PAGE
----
Herpes Zoster at the Site of Mohs Micrographic Surgery in an Immunocompromised Individual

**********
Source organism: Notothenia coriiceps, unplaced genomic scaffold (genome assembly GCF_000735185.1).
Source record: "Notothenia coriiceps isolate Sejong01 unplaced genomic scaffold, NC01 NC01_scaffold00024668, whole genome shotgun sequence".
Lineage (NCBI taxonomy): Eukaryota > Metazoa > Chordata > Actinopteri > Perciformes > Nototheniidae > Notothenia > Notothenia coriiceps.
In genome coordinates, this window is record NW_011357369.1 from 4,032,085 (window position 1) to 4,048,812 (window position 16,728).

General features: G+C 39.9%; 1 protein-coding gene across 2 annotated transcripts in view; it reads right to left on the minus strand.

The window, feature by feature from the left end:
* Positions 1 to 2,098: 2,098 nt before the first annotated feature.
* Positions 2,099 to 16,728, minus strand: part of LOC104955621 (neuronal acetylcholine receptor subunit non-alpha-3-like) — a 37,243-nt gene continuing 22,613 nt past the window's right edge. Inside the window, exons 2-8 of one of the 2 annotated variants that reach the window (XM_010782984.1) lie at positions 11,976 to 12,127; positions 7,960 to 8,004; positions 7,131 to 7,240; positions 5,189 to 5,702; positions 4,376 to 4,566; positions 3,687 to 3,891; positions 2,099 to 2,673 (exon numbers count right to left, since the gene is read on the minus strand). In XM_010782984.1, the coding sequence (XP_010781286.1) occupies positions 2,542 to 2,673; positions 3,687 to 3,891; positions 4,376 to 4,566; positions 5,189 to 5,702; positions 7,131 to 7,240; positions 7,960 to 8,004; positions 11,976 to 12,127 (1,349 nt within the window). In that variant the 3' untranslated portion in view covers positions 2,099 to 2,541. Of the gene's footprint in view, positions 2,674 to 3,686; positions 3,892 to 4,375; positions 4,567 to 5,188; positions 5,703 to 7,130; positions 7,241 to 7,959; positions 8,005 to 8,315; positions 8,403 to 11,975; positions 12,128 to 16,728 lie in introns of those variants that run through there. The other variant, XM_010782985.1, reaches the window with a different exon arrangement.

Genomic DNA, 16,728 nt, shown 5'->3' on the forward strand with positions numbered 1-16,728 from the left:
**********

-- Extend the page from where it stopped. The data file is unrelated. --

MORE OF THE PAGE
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Herpes zoster is a neurocutaneous disease caused by latent varicella-zoster virus reactivation. Reactivation may occur with normal aging in association with a progressive decline in cell-mediated immunity or in immunocompromised patients. Herpes zoster is associated with several complications, including postherpetic neuralgia (PHN), which is the most common and debilitating.1 Immunocompromised individuals may have severe or atypical clinical findings and are at greater risk for recurrence and complications. We present a case of herpes zoster and refractory pain at the site of recent Mohs surgery in an immunocompromised patient.
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